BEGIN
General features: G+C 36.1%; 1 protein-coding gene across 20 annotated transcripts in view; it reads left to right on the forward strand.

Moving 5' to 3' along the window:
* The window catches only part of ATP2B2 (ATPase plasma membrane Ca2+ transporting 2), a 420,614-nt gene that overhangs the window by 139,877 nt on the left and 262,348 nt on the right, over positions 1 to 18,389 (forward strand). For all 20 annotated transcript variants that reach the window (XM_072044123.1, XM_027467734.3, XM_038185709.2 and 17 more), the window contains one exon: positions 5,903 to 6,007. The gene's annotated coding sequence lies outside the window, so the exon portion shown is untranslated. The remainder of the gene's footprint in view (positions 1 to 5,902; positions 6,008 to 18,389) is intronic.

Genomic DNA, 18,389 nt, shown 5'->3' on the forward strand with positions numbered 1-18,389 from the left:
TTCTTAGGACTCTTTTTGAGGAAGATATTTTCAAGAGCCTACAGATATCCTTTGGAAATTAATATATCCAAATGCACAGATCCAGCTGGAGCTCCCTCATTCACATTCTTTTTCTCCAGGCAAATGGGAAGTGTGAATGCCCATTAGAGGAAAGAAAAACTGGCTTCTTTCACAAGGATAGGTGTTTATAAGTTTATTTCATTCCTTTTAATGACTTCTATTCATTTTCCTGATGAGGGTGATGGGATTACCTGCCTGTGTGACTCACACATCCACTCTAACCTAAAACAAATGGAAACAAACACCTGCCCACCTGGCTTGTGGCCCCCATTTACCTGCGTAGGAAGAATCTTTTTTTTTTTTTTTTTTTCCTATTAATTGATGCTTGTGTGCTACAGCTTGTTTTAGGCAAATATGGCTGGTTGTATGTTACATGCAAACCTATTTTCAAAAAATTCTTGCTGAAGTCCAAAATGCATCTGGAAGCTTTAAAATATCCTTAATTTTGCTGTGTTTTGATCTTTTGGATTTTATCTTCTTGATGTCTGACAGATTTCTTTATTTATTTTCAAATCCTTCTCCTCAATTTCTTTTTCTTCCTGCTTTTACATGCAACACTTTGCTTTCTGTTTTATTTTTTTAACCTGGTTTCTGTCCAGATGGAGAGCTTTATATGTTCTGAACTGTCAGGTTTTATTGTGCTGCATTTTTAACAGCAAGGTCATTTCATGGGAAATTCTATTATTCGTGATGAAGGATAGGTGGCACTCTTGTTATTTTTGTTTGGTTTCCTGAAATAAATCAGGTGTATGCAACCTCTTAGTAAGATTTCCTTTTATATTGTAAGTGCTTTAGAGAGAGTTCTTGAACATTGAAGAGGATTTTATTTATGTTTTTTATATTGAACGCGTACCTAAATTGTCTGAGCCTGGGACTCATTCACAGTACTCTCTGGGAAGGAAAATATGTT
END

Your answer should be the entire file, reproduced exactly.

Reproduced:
General features: G+C 36.1%; 1 protein-coding gene across 20 annotated transcripts in view; it reads left to right on the forward strand.

Moving 5' to 3' along the window:
* The window catches only part of ATP2B2 (ATPase plasma membrane Ca2+ transporting 2), a 420,614-nt gene that overhangs the window by 139,877 nt on the left and 262,348 nt on the right, over positions 1 to 18,389 (forward strand). For all 20 annotated transcript variants that reach the window (XM_072044123.1, XM_027467734.3, XM_038185709.2 and 17 more), the window contains one exon: positions 5,903 to 6,007. The gene's annotated coding sequence lies outside the window, so the exon portion shown is untranslated. The remainder of the gene's footprint in view (positions 1 to 5,902; positions 6,008 to 18,389) is intronic.

Genomic DNA, 18,389 nt, shown 5'->3' on the forward strand with positions numbered 1-18,389 from the left:
TTCTTAGGACTCTTTTTGAGGAAGATATTTTCAAGAGCCTACAGATATCCTTTGGAAATTAATATATCCAAATGCACAGATCCAGCTGGAGCTCCCTCATTCACATTCTTTTTCTCCAGGCAAATGGGAAGTGTGAATGCCCATTAGAGGAAAGAAAAACTGGCTTCTTTCACAAGGATAGGTGTTTATAAGTTTATTTCATTCCTTTTAATGACTTCTATTCATTTTCCTGATGAGGGTGATGGGATTACCTGCCTGTGTGACTCACACATCCACTCTAACCTAAAACAAATGGAAACAAACACCTGCCCACCTGGCTTGTGGCCCCCATTTACCTGCGTAGGAAGAATCTTTTTTTTTTTTTTTTTTTCCTATTAATTGATGCTTGTGTGCTACAGCTTGTTTTAGGCAAATATGGCTGGTTGTATGTTACATGCAAACCTATTTTCAAAAAATTCTTGCTGAAGTCCAAAATGCATCTGGAAGCTTTAAAATATCCTTAATTTTGCTGTGTTTTGATCTTTTGGATTTTATCTTCTTGATGTCTGACAGATTTCTTTATTTATTTTCAAATCCTTCTCCTCAATTTCTTTTTCTTCCTGCTTTTACATGCAACACTTTGCTTTCTGTTTTATTTTTTTAACCTGGTTTCTGTCCAGATGGAGAGCTTTATATGTTCTGAACTGTCAGGTTTTATTGTGCTGCATTTTTAACAGCAAGGTCATTTCATGGGAAATTCTATTATTCGTGATGAAGGATAGGTGGCACTCTTGTTATTTTTGTTTGGTTTCCTGAAATAAATCAGGTGTATGCAACCTCTTAGTAAGATTTCCTTTTATATTGTAAGTGCTTTAGAGAGAGTTCTTGAACATTGAAGAGGATTTTATTTATGTTTTTTATATTGAACGCGTACCTAAATTGTCTGAGCCTGGGACTCATTCACAGTACTCTCTGGGAAGGAAAATATGTT